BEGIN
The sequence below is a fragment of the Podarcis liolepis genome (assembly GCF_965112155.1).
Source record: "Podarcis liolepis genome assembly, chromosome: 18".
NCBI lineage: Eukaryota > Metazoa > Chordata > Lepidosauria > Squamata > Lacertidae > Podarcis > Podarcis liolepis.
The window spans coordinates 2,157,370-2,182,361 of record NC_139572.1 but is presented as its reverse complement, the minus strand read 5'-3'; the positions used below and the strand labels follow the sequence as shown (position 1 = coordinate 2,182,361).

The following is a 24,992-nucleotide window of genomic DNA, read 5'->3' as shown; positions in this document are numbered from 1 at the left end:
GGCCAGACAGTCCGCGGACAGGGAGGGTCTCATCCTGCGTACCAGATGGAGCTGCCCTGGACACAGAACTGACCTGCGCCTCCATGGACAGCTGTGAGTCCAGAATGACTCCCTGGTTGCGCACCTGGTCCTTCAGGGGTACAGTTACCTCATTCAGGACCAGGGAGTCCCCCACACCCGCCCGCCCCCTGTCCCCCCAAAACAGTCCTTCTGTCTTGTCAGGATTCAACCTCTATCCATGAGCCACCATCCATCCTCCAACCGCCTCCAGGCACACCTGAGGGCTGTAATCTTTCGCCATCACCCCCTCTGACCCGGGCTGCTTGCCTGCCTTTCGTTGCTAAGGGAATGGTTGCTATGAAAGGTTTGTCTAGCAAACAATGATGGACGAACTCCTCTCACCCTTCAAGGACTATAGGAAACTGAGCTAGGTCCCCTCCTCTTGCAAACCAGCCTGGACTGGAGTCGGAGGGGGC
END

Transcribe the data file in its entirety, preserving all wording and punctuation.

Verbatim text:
The sequence below is a fragment of the Podarcis liolepis genome (assembly GCF_965112155.1).
Source record: "Podarcis liolepis genome assembly, chromosome: 18".
NCBI lineage: Eukaryota > Metazoa > Chordata > Lepidosauria > Squamata > Lacertidae > Podarcis > Podarcis liolepis.
The window spans coordinates 2,157,370-2,182,361 of record NC_139572.1 but is presented as its reverse complement, the minus strand read 5'-3'; the positions used below and the strand labels follow the sequence as shown (position 1 = coordinate 2,182,361).

The following is a 24,992-nucleotide window of genomic DNA, read 5'->3' as shown; positions in this document are numbered from 1 at the left end:
GGCCAGACAGTCCGCGGACAGGGAGGGTCTCATCCTGCGTACCAGATGGAGCTGCCCTGGACACAGAACTGACCTGCGCCTCCATGGACAGCTGTGAGTCCAGAATGACTCCCTGGTTGCGCACCTGGTCCTTCAGGGGTACAGTTACCTCATTCAGGACCAGGGAGTCCCCCACACCCGCCCGCCCCCTGTCCCCCCAAAACAGTCCTTCTGTCTTGTCAGGATTCAACCTCTATCCATGAGCCACCATCCATCCTCCAACCGCCTCCAGGCACACCTGAGGGCTGTAATCTTTCGCCATCACCCCCTCTGACCCGGGCTGCTTGCCTGCCTTTCGTTGCTAAGGGAATGGTTGCTATGAAAGGTTTGTCTAGCAAACAATGATGGACGAACTCCTCTCACCCTTCAAGGACTATAGGAAACTGAGCTAGGTCCCCTCCTCTTGCAAACCAGCCTGGACTGGAGTCGGAGGGGGC